Methods

Chemicals

Midkine and amyloid β-peptide (human, 1-40) were purchased from Peptide Institute, Osaka, Japan. Pleiotrophin and half molecules of midkine and pleiotrophin were chemically synthesized as described before [30, 31]. Mutant midkine proteins were produced by baculovirus as described before [32].

Animals

Mice deficient in the midkine gene (Mdk)(MKKO) or pleiotrophin gene (Ptn)(PTNKO) were generated as described previously and maintained as heterozygotes by crossing with C57BL/6 mice [33, 34]. Mice deficient in both Mdk and Ptn (DKO) were produced by crossing Mdk+/- Ptn+/- mice. Transgenic mice with APP expression under B6SJL background (APP transgenic mice) were purchased from Taconic, Germantown, NY. The transgenic mice with Mdk-/- genotype were obtained by crosses of the transgenic mice with Mdk+/- genotype, and crosses of the progenies. All mice (2 or 15 months old) used in the present experiments were bred and maintained with sterilized food, water, and bedding at the Animal Facility of the Nagoya University Graduate School of Medicine. Animal experiments were approved by the Committee on Animal Experiments of Nagoya University Graduate School of Medicine under the guidance set by the Ministry of Education, Culture, Sports, Science and Technology of Japan, and in accordance with the National Institute of Health Guide for the Care and Use of Laboratory Animals (NIH Publications No. 80-23) revised 1996. All efforts were made to minimize the number of animals and their suffering.

Binding Assay of midkine to Aβ in the Biacore System

The binding of midkine to Aβ was evaluated in the Biacore 3000 System. A CM5 sensor chip coated with carboxymethyldextran was activated by injecting a solution (1:1) of 200 mM N-ethyl-N'-(3-dimethylaminopropyl) carbodiimide hydrochloride and 100 mM N-hydroxysuccinimide at a flow rate of 10 μl/min. A 70 μl aliquot of Aβ solution (50 μg/ml in 10 mM acetate buffer, pH 5.0) was injected for immobilization of Aβ. The remaining activated N-hydroxysuccinimide ester groups were blocked by injecting 1M ethanolamine hydrochloride/NaOH, pH 8.5, and washed with 10 μl of 1 M NaCl. Human midkine (hMK)(0.62 - 20 μg/ml), hMK C-half, hMK N-half, human pleiotrophin (hPTN), hPTN C-half, hPTN N-half and mouse midkine mutants (5 μg/ml) in the running buffer (10 mM HEPES-NaOH, pH 7.4, containing 0.15 M NaCl and 0.0005% Tween 20) were injected into the flow cell, and the change in resonance units was recorded. In the inhibition assay with heparin, hMK (5 μg/ml) and heparin (0 - 25 μg/ml) in the running buffer were injected into flow cell. Binding assays were performed at 25°C with a constant flow rate of 10 μl/ml in both association and dissociation phases.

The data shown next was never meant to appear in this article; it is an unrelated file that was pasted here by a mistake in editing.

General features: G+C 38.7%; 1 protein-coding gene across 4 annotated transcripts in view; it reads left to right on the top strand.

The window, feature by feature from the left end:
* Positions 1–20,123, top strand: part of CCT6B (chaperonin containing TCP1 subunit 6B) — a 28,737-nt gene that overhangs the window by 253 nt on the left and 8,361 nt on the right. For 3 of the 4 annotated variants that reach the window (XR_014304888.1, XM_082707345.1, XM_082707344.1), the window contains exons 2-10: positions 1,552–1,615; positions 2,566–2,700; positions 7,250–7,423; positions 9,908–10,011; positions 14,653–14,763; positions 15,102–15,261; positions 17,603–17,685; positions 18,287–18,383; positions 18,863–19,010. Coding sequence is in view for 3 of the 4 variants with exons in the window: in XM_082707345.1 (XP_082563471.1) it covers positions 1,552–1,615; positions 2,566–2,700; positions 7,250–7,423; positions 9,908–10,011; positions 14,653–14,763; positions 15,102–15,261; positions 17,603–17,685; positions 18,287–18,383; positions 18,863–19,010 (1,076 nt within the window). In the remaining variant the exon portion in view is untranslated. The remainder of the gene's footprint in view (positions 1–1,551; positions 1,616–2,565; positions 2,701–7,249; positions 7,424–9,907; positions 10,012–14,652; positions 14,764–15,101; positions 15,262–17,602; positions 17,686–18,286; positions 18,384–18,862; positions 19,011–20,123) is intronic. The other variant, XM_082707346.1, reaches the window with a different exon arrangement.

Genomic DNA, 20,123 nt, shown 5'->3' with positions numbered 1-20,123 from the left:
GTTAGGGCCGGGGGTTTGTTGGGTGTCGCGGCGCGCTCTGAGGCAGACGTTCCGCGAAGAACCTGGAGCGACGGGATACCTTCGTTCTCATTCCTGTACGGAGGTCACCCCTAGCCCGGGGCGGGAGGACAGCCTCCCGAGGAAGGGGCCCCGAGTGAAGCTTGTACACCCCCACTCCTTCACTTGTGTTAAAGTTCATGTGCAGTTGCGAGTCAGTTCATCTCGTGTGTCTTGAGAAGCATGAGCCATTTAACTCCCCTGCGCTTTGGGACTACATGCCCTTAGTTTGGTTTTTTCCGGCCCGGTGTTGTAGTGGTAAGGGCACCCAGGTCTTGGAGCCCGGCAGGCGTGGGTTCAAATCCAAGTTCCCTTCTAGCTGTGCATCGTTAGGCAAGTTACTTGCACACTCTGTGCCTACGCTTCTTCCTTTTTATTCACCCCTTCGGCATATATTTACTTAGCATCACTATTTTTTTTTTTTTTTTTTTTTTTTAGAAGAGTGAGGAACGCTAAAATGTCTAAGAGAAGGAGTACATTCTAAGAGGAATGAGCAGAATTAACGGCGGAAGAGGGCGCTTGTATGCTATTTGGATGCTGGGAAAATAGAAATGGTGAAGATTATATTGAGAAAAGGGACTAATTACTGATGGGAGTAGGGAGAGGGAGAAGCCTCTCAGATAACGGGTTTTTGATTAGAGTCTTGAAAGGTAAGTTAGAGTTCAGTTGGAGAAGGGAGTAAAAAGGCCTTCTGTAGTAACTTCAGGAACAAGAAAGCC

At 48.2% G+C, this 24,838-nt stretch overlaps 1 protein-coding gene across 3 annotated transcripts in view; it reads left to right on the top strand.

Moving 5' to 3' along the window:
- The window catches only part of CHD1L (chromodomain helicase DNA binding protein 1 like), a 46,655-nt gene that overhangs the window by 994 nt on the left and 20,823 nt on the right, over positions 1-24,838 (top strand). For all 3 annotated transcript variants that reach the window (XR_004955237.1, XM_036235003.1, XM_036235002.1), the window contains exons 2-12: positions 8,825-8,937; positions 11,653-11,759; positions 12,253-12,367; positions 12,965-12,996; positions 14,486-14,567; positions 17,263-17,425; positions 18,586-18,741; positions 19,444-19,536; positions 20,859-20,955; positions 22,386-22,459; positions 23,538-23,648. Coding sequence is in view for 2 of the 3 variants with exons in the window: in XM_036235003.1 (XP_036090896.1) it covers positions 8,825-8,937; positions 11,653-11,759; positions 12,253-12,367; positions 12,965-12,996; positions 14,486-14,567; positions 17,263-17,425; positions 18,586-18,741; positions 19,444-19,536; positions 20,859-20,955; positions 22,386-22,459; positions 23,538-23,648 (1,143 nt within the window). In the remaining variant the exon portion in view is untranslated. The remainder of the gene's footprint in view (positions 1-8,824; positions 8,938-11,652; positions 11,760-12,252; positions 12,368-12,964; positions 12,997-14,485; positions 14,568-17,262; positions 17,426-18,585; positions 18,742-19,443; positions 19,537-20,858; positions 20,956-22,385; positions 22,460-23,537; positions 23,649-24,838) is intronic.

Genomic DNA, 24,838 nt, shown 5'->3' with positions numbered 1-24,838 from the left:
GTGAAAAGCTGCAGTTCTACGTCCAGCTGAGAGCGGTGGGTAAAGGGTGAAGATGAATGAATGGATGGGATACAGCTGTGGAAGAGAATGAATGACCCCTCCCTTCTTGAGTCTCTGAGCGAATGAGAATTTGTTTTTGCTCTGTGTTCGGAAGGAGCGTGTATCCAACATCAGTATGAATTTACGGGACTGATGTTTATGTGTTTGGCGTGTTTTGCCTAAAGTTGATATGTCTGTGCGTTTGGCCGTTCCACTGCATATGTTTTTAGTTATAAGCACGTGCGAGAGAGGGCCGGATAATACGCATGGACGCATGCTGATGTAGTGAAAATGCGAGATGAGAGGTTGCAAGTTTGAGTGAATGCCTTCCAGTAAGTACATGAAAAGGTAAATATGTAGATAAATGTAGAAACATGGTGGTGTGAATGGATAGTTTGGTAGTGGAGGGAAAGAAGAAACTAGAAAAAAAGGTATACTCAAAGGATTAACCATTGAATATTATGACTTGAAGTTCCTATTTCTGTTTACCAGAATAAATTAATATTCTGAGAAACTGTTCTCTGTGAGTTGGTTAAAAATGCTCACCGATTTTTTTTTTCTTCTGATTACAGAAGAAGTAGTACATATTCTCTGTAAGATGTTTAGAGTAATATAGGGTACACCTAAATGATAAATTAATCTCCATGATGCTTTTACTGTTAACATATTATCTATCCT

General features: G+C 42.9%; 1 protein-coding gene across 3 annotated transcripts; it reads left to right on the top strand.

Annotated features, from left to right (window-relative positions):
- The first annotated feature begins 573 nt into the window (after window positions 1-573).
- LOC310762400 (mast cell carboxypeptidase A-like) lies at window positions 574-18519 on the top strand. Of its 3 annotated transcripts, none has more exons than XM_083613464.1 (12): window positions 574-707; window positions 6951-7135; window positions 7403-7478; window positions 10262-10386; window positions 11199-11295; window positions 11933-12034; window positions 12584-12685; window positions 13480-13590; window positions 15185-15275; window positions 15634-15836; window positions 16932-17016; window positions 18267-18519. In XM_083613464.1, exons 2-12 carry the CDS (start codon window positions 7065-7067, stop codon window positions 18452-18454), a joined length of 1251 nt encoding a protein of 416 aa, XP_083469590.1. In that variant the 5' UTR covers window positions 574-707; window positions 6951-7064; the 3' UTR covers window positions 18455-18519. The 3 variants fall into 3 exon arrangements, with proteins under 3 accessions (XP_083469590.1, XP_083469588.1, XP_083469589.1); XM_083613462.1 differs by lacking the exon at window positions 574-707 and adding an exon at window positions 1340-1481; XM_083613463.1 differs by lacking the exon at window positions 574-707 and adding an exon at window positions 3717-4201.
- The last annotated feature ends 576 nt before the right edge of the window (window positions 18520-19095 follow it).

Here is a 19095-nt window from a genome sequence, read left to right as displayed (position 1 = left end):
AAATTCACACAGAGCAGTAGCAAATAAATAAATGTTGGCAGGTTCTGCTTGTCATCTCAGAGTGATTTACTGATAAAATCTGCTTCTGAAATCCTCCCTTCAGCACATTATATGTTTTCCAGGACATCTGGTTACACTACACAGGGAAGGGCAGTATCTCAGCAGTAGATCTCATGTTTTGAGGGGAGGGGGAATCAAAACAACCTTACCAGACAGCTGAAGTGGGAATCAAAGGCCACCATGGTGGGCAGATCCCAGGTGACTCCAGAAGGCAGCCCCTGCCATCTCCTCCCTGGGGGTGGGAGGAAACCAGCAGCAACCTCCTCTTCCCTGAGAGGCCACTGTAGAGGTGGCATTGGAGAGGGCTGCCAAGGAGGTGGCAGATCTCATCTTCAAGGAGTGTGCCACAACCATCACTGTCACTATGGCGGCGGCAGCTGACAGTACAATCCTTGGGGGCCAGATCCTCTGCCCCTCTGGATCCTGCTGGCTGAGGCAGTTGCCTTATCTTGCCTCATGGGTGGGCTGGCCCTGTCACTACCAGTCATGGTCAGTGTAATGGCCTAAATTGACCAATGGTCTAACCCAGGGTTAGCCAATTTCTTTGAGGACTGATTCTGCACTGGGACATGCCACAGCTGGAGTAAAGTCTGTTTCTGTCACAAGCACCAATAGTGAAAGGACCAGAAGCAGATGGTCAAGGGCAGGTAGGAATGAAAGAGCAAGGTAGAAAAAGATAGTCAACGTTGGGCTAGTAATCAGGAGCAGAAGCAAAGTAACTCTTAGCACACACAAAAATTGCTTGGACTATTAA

Immunohistochemistry and the counting of Aβ deposits

The old female mice (15 months) were perfused with 4% paraformaldehyde and the brains were excised. Tissues were fixed in 4% paraformaldehyde, dehydrated and embedded in paraffin. Sections were cut at a thickness of 5 μm and serial sections were mounted on slides, dried overnight and stored in an airtight box. Sections were stained with hematoxylin and eosin. For Aβ staining, sections were removed up from the serial slides and treated with 0.3% H2O2 in methanol for 30 min at room temperature, followed by 70% formic acid for 8 min at room temperature. Being washed with water, and with Dulbecco's phosphate-buffered saline (PBS) 3 times, the sections were blocked with 5% normal goat serum for 30 min and treated with a mouse monoclonal anti-Aβ antibody (6E10 or 4G8, Signet laboratories, Dedham, MA) for 2 h at room temperature, followed by biotin-conjugated anti-mouse IgG (IBL, Takasaki, Japan) and Vectastain ABC standard kit (PK-6100, Vector laboratories, Burlingame, CA). The staining was visualized with a diaminobenzidine tetrahydrochloride kit (Dako, Kyoto, Japan), and the sections were lightly counterstained with hematoxylin, dehydrated and then examined under a light microscope.

Deposits of Aβ with a width of more than 25 μm in the cerebral cortex and hippocampus were measured and counted at magnification of × 400 using a system microscope (BX41,Olympus), a digital camera (DP70, Olympus) and MetaMorph Basic (Molecular Devices). The number of sections was more than 15 per brain and the average number of Aβ plaques was calculated. Six mice per a genotype were analyzed, except otherwise specified.